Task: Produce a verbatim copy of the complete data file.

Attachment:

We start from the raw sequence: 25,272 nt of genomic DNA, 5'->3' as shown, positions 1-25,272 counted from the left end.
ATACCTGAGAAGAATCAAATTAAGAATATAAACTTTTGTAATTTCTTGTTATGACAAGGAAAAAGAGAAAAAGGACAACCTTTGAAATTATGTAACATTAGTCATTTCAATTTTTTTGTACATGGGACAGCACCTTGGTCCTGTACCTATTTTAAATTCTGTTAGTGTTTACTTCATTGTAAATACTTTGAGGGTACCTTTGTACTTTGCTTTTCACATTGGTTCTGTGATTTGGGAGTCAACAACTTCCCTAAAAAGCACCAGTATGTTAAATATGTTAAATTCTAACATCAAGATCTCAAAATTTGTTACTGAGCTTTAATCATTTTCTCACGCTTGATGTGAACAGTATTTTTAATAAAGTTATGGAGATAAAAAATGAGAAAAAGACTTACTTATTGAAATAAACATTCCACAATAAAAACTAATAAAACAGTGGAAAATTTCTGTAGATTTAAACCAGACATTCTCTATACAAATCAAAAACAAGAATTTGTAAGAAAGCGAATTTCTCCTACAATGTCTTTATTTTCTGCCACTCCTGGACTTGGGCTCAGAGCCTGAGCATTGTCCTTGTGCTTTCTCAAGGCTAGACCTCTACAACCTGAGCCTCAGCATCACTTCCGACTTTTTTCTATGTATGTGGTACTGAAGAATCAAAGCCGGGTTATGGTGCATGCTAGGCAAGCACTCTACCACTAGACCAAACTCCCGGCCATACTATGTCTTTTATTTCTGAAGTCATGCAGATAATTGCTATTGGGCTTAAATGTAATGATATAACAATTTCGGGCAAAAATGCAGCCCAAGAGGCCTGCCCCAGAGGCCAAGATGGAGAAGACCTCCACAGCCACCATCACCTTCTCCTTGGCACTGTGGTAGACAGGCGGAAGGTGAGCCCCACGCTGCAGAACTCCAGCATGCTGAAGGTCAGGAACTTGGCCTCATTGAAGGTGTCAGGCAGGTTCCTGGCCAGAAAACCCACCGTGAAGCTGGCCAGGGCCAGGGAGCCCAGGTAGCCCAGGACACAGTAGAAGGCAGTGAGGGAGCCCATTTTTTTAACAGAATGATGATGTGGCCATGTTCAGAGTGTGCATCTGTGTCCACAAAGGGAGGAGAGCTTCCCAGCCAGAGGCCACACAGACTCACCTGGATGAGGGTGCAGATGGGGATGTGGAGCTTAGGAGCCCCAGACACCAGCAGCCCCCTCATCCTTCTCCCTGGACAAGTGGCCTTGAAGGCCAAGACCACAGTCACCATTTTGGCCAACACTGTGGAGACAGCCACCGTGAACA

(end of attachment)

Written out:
We start from the raw sequence: 25,272 nt of genomic DNA, 5'->3' as shown, positions 1-25,272 counted from the left end.
ATACCTGAGAAGAATCAAATTAAGAATATAAACTTTTGTAATTTCTTGTTATGACAAGGAAAAAGAGAAAAAGGACAACCTTTGAAATTATGTAACATTAGTCATTTCAATTTTTTTGTACATGGGACAGCACCTTGGTCCTGTACCTATTTTAAATTCTGTTAGTGTTTACTTCATTGTAAATACTTTGAGGGTACCTTTGTACTTTGCTTTTCACATTGGTTCTGTGATTTGGGAGTCAACAACTTCCCTAAAAAGCACCAGTATGTTAAATATGTTAAATTCTAACATCAAGATCTCAAAATTTGTTACTGAGCTTTAATCATTTTCTCACGCTTGATGTGAACAGTATTTTTAATAAAGTTATGGAGATAAAAAATGAGAAAAAGACTTACTTATTGAAATAAACATTCCACAATAAAAACTAATAAAACAGTGGAAAATTTCTGTAGATTTAAACCAGACATTCTCTATACAAATCAAAAACAAGAATTTGTAAGAAAGCGAATTTCTCCTACAATGTCTTTATTTTCTGCCACTCCTGGACTTGGGCTCAGAGCCTGAGCATTGTCCTTGTGCTTTCTCAAGGCTAGACCTCTACAACCTGAGCCTCAGCATCACTTCCGACTTTTTTCTATGTATGTGGTACTGAAGAATCAAAGCCGGGTTATGGTGCATGCTAGGCAAGCACTCTACCACTAGACCAAACTCCCGGCCATACTATGTCTTTTATTTCTGAAGTCATGCAGATAATTGCTATTGGGCTTAAATGTAATGATATAACAATTTCGGGCAAAAATGCAGCCCAAGAGGCCTGCCCCAGAGGCCAAGATGGAGAAGACCTCCACAGCCACCATCACCTTCTCCTTGGCACTGTGGTAGACAGGCGGAAGGTGAGCCCCACGCTGCAGAACTCCAGCATGCTGAAGGTCAGGAACTTGGCCTCATTGAAGGTGTCAGGCAGGTTCCTGGCCAGAAAACCCACCGTGAAGCTGGCCAGGGCCAGGGAGCCCAGGTAGCCCAGGACACAGTAGAAGGCAGTGAGGGAGCCCATTTTTTTAACAGAATGATGATGTGGCCATGTTCAGAGTGTGCATCTGTGTCCACAAAGGGAGGAGAGCTTCCCAGCCAGAGGCCACACAGACTCACCTGGATGAGGGTGCAGATGGGGATGTGGAGCTTAGGAGCCCCAGACACCAGCAGCCCCCTCATCCTTCTCCCTGGACAAGTGGCCTTGAAGGCCAAGACCACAGTCACCATTTTGGCCAACACTGTGGAGACAGCCACCGTGAACA